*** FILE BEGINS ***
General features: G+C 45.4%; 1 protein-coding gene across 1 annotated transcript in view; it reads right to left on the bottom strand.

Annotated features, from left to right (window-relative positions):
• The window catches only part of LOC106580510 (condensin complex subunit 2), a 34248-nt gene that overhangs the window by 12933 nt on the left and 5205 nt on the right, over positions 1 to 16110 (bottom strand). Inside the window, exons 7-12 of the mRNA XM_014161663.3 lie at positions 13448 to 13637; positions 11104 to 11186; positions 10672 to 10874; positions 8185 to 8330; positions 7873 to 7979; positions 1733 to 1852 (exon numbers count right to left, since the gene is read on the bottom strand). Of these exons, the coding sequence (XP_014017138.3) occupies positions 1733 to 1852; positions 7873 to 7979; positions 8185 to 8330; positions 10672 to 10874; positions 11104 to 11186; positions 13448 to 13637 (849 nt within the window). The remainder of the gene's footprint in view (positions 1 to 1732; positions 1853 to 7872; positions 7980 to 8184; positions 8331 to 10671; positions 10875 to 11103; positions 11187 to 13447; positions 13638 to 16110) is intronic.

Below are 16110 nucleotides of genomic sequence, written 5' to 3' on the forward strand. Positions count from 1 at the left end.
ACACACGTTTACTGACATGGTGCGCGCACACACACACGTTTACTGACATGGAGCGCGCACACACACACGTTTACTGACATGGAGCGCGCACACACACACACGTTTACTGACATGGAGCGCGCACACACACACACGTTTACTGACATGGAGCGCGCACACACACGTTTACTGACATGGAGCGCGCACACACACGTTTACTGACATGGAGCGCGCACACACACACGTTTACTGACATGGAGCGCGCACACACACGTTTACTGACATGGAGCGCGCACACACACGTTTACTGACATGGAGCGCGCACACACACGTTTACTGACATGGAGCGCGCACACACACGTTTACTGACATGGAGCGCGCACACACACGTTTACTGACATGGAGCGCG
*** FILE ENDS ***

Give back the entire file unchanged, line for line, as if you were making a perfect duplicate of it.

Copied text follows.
General features: G+C 45.4%; 1 protein-coding gene across 1 annotated transcript in view; it reads right to left on the bottom strand.

Annotated features, from left to right (window-relative positions):
• The window catches only part of LOC106580510 (condensin complex subunit 2), a 34248-nt gene that overhangs the window by 12933 nt on the left and 5205 nt on the right, over positions 1 to 16110 (bottom strand). Inside the window, exons 7-12 of the mRNA XM_014161663.3 lie at positions 13448 to 13637; positions 11104 to 11186; positions 10672 to 10874; positions 8185 to 8330; positions 7873 to 7979; positions 1733 to 1852 (exon numbers count right to left, since the gene is read on the bottom strand). Of these exons, the coding sequence (XP_014017138.3) occupies positions 1733 to 1852; positions 7873 to 7979; positions 8185 to 8330; positions 10672 to 10874; positions 11104 to 11186; positions 13448 to 13637 (849 nt within the window). The remainder of the gene's footprint in view (positions 1 to 1732; positions 1853 to 7872; positions 7980 to 8184; positions 8331 to 10671; positions 10875 to 11103; positions 11187 to 13447; positions 13638 to 16110) is intronic.

Below are 16110 nucleotides of genomic sequence, written 5' to 3' on the forward strand. Positions count from 1 at the left end.
ACACACGTTTACTGACATGGTGCGCGCACACACACACGTTTACTGACATGGAGCGCGCACACACACACGTTTACTGACATGGAGCGCGCACACACACACACGTTTACTGACATGGAGCGCGCACACACACACACGTTTACTGACATGGAGCGCGCACACACACGTTTACTGACATGGAGCGCGCACACACACGTTTACTGACATGGAGCGCGCACACACACACGTTTACTGACATGGAGCGCGCACACACACGTTTACTGACATGGAGCGCGCACACACACGTTTACTGACATGGAGCGCGCACACACACGTTTACTGACATGGAGCGCGCACACACACGTTTACTGACATGGAGCGCGCACACACACGTTTACTGACATGGAGCGCG